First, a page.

Shagging the Boss
Rebecca Rowland
Filthy Loot Press (June 30, 2022)
Reviewed by Elaine Pascale

Shagging the Boss could not be more in my wheelhouse. It is the type of story I truly enjoy because it contains three of my favorite elements: the uncanny, a synthesis of the setting and theme, and monsters.

Basically, something is wrong. And right off the bat, the reader knows something is wrong. But that something is not clearly defined at first. There is no evidence that would lead one to alert the authorities, yet there is enough unease to put you on edge. For example, the titular boss says things that straddle a line; his words can be interpreted multiple ways. Maybe he is making a joke; maybe he is engaging in harassment, or worse. It puts the reader (and the narrator) in the position of not being sure if they should feel happy, scared, relieved, and instead the emotions are toggled through like a psychological roulette wheel.

The setting of Shagging the Boss also really made the story for me. The world of publishing is ripe for gaslighting and can sometimes, unfortunately, prey on the desperation of authors. The narrator goes to work for Xanadu Publishing. As a child of the 80s, I excitedly imagined Olivia Newton John on roller skates, but soon realized it wasn’t that Xanadu. Not only is the narrator in the ingenue position where she is supposed to accept her mentor’s style and suggestions without question, she is also a woman who is not used to hurting a man’s feelings. When the uncanny becomes very real, and the boss crosses lines, I found myself wanting to shake her into becoming more aggressive. I then recognized that I am also guilty of disassociating and shutting down in the presence of bad situations.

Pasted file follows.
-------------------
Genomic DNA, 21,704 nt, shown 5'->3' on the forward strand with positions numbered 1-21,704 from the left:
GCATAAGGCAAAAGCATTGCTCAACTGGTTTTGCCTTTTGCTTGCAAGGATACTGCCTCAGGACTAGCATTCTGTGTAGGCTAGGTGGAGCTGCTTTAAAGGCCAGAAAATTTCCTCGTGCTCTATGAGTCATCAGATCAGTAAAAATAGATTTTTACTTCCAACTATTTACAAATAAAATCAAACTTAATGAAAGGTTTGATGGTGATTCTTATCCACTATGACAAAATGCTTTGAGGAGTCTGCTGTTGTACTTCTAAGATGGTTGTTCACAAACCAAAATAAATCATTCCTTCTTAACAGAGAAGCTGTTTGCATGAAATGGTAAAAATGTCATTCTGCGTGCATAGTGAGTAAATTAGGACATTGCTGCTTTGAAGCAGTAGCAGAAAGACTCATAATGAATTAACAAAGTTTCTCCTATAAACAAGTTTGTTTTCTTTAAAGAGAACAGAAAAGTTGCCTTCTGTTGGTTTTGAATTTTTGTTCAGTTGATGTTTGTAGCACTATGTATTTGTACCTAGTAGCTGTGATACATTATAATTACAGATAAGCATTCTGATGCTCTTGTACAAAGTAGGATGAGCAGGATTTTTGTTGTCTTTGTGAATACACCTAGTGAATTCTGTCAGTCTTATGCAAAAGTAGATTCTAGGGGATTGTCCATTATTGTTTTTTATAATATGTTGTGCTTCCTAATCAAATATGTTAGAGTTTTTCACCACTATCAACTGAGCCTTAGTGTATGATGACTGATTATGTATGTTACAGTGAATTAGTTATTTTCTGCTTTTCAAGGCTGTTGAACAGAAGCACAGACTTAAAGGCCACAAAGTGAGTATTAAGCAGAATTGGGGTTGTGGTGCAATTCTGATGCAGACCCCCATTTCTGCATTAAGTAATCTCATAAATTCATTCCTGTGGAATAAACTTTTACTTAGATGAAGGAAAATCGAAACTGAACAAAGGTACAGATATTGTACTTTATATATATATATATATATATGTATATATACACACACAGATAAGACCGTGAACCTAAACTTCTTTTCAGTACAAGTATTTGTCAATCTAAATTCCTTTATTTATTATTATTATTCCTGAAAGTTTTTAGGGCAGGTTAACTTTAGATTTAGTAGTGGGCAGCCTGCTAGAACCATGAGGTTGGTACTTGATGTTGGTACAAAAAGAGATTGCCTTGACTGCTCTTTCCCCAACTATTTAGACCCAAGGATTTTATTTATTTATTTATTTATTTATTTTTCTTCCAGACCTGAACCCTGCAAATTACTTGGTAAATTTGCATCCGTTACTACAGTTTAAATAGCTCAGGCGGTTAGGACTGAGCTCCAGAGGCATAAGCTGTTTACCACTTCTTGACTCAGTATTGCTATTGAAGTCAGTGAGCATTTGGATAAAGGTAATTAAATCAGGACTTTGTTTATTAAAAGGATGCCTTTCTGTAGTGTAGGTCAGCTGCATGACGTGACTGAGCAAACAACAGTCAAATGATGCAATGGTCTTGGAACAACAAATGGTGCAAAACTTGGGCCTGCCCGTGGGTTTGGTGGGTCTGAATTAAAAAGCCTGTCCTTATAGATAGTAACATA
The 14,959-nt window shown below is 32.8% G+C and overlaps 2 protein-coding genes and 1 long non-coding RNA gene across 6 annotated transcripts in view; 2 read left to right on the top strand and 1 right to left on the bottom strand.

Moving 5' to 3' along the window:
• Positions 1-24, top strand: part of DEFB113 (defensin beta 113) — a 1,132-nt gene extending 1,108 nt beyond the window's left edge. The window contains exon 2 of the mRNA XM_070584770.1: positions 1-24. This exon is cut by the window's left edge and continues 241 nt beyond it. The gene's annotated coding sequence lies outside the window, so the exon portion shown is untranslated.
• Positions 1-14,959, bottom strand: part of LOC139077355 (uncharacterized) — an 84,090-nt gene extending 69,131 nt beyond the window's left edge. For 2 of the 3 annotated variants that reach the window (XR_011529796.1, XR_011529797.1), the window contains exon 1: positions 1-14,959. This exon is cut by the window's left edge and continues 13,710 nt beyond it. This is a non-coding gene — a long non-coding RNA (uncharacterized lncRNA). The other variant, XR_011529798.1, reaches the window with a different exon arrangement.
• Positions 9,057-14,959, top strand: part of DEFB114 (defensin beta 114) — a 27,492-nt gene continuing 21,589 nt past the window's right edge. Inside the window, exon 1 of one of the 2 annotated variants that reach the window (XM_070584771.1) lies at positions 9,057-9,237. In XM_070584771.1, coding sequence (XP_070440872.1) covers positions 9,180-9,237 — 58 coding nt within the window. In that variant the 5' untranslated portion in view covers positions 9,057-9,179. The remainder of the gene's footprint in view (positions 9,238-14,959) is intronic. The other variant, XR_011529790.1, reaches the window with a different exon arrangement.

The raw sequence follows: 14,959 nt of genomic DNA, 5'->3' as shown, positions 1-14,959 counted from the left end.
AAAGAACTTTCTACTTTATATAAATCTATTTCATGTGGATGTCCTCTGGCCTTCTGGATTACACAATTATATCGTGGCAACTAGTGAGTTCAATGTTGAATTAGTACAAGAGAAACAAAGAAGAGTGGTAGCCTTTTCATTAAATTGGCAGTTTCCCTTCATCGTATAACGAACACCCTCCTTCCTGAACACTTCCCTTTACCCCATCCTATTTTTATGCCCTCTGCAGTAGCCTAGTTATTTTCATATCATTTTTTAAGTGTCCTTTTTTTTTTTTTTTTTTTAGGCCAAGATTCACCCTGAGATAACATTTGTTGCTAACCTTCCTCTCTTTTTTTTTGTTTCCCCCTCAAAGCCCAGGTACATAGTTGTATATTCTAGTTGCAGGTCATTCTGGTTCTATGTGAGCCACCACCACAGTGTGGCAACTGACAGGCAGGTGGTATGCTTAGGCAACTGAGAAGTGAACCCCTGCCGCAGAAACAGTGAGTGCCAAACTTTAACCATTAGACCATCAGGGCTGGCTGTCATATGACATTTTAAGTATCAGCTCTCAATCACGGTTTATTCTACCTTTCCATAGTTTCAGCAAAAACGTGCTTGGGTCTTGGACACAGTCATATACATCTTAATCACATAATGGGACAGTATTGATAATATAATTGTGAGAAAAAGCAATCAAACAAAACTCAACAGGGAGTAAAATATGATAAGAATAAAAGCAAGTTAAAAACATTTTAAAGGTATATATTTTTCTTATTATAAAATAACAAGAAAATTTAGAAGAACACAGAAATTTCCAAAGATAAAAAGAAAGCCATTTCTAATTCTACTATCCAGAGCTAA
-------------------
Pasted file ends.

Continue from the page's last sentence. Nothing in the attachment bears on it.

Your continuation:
In addition to the context of the publishing industry, Shagging the Boss also contains loving attention to the minutiae of its environment. I was particularly enamored with the description of textures, most notably a shag rug. The imagery of the rug connected so well with hidden secrets, loss of bodily possession, and with “sweeping things beneath.”

Finally, Shagging the Boss is a monster story and a unique one at that. While I will always love my vampires and werewolves, I greatly appreciate stories that contain the more unusual monsters.

I recommend adding Shagging the Boss to summer reading lists. My only complaint is that I wanted a bit more, but wanting more is a good thing.

About Elaine Pascale

Elaine Pascale had been writing her entire life. She lives on Cape Cod with her husband, son and daughter. Her writing has been published in several magazines and anthologies. She is the author of Blood Lights, and If Nothing Else, Eve, We’ve Enjoyed the Fruit. Elaine enjoys a robust full moon, chocolate, and collecting cats.